“We take everything,” says one organiser of small conferences in the humanities. “Unless the standard of written English is dubious or the subject matter bears no relation to the subject of the conference, we'll accept it.”
Most small-scale specialist conferences can't afford to be too picky. So you're almost sure to get a positive response if you pitch your abstract at a small conference.
At the other end of the scale are prestigious international conferences where a keynote speaker will command audiences in the hundreds and young researchers’ careers could be made if their papers are chosen.
What governs the selection of papers is as varied as the types of conference, says Dianne Stilwell, public relations manager for the Institute of Physics.
Patrick Leman, chair-elect of the British Psychological Society's conference committee, says quality is by far the most important criterion.
Papers need to be “scientifically rigorous” and ethically sound. They also need to make a contribution to the field either by filling a theoretical gap or by addressing something from an applied perspective.
The Royal Society is conducting research on how conference papers are subjected to peer review after a study showed that in some cases more than half are never published in journals.
Bob Ward, a spokesman for the society, says researchers tend to treat their work for conference papers as preliminary results and consider the feedback they get from the conference to be part of the informal peer-review process.
This means that an abstract that excites a lot of media attention may relate to a paper that is flawed. “If a basic error is pointed out at a conference, journalists won't necessarily hear it,” Ward says.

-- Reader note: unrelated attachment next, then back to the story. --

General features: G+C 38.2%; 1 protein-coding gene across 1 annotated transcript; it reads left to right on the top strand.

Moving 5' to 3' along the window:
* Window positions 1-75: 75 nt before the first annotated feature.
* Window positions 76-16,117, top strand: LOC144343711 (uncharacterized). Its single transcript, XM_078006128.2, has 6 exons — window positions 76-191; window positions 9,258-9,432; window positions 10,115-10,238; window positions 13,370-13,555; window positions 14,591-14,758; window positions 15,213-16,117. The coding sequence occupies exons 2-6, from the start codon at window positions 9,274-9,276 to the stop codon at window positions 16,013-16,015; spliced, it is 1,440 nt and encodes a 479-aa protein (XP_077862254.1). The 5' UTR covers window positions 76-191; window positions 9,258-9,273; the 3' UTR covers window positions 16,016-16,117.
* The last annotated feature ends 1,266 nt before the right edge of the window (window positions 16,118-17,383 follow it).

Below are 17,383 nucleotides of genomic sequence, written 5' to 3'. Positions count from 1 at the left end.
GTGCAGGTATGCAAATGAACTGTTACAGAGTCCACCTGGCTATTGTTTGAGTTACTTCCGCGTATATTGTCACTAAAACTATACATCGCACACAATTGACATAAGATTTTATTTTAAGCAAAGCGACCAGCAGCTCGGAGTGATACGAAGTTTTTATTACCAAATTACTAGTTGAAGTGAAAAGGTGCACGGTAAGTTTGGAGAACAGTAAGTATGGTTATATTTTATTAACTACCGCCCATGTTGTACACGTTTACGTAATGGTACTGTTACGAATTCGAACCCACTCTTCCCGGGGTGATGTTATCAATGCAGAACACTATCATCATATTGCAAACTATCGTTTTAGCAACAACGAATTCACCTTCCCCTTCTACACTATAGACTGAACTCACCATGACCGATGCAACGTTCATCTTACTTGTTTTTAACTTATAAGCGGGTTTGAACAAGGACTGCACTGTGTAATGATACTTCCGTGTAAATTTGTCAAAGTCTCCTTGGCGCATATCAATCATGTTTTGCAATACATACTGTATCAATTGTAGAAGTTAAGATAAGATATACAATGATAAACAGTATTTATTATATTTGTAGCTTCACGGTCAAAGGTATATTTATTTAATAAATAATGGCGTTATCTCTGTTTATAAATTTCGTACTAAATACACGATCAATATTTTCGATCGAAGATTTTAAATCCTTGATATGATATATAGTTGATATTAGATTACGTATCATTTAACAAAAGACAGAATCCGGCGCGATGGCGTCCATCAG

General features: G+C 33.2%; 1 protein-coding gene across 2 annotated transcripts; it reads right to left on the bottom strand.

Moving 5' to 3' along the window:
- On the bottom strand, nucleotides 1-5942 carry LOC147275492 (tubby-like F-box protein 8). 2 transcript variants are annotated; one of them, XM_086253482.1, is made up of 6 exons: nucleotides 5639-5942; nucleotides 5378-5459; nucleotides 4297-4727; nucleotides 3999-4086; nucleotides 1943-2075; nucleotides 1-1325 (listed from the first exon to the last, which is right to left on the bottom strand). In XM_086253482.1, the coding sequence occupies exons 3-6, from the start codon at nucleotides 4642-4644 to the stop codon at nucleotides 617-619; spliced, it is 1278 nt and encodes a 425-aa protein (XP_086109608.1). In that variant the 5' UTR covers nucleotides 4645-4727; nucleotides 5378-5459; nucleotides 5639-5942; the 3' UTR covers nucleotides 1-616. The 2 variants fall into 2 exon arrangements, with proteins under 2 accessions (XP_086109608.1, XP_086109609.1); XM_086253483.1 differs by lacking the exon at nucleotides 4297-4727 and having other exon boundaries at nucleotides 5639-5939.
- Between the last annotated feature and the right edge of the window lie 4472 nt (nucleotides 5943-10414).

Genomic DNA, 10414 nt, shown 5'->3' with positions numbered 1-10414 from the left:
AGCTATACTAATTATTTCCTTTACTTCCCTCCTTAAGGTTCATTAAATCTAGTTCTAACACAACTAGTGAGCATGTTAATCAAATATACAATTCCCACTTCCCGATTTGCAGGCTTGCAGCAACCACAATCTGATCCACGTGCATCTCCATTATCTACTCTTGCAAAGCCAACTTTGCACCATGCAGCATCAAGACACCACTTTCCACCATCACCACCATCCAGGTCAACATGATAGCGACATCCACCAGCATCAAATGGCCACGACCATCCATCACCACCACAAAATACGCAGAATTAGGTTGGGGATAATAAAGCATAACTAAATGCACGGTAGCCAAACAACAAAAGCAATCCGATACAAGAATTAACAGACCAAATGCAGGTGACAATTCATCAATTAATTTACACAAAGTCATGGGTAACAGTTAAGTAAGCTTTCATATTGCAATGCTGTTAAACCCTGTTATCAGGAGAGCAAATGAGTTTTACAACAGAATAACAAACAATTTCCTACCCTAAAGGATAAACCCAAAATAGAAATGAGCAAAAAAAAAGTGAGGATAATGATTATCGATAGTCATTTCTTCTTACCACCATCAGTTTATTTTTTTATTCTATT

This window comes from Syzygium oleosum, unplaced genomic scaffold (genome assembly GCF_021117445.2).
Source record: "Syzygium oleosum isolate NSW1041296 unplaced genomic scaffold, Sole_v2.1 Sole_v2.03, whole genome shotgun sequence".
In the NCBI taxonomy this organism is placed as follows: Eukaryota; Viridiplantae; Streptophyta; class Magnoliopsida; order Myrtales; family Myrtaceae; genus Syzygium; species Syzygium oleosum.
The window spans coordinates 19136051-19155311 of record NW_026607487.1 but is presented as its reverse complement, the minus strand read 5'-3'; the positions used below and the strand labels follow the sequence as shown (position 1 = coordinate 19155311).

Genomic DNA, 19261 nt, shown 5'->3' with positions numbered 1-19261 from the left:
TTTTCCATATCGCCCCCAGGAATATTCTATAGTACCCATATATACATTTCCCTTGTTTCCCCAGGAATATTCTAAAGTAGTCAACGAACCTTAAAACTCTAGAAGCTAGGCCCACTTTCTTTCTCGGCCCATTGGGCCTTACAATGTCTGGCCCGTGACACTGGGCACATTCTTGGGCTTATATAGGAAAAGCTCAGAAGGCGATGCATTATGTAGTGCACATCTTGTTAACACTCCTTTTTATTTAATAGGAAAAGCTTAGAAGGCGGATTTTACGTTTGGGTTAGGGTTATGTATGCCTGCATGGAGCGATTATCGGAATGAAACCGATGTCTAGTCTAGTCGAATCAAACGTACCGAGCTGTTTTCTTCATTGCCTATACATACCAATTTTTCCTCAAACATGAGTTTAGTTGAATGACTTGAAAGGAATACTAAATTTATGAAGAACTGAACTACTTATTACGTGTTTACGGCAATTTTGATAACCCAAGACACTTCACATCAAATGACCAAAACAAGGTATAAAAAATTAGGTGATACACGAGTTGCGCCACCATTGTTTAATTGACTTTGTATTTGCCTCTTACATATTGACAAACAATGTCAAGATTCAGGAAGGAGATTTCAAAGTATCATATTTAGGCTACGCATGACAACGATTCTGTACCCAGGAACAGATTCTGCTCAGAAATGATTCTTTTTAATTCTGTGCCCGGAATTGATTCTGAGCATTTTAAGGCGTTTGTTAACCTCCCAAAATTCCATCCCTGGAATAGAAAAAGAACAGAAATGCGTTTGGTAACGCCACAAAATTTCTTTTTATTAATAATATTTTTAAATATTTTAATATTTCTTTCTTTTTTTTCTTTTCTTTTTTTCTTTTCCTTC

The society is encouraging researchers to be more open about what stage their research is at.
Despite the problems, originality is high on the agenda of those picking potential conference papers. “Every conference organiser is looking for something new that will make a difference,” says Peter Main, director of education and science at the Institute of Physics.
Leman says organisers will usually try to have a good spread of topics and this will mean revisiting important areas. But he says that there will always be topics that are particularly “hot”.
Often the structure of the conference will be determined by the choice of keynote speakers chosen for the pulling power of their research or for their personalities. While the main speakers will sometimes be selected in part for their ability to present, substance will always win over style, Leman says.
Presentation is rarely an issue in the selection of other papers, because in many cases none of the selectors knows enough about the speakers to make a judgment. However, they will usually have to confirm that they are competent in the language of the conference.
Another consideration is having representation from a wide range of countries. Certain papers may be selected to encourage scientists from developing countries who would otherwise find it difficult to mix with their academic peers, Main says.
Those selecting papers will also have to keep a close eye on age and gender discrimination, and may favour papers from younger age groups.
The advice to anyone submitting an abstract to a conference is to follow the rules. Make sure the paper is the right length and presented appropriately; make sure selectors appreciate that the research is original; pitch it at a level that will allow selectors to understand it, even if their expertise is in a different area; and avoid claiming that you have achieved results before you've completed the experiment.
But, ultimately, the main consideration is the quality of your submission, although the desperation of the organisers does come into it.
“By not following the rules, you aren't going to win yourself any friends,” says Stilwell. “But if a conference wants to encourage people or hasn't had a large a take-up, then the organisers may be more amenable to bending the rules.”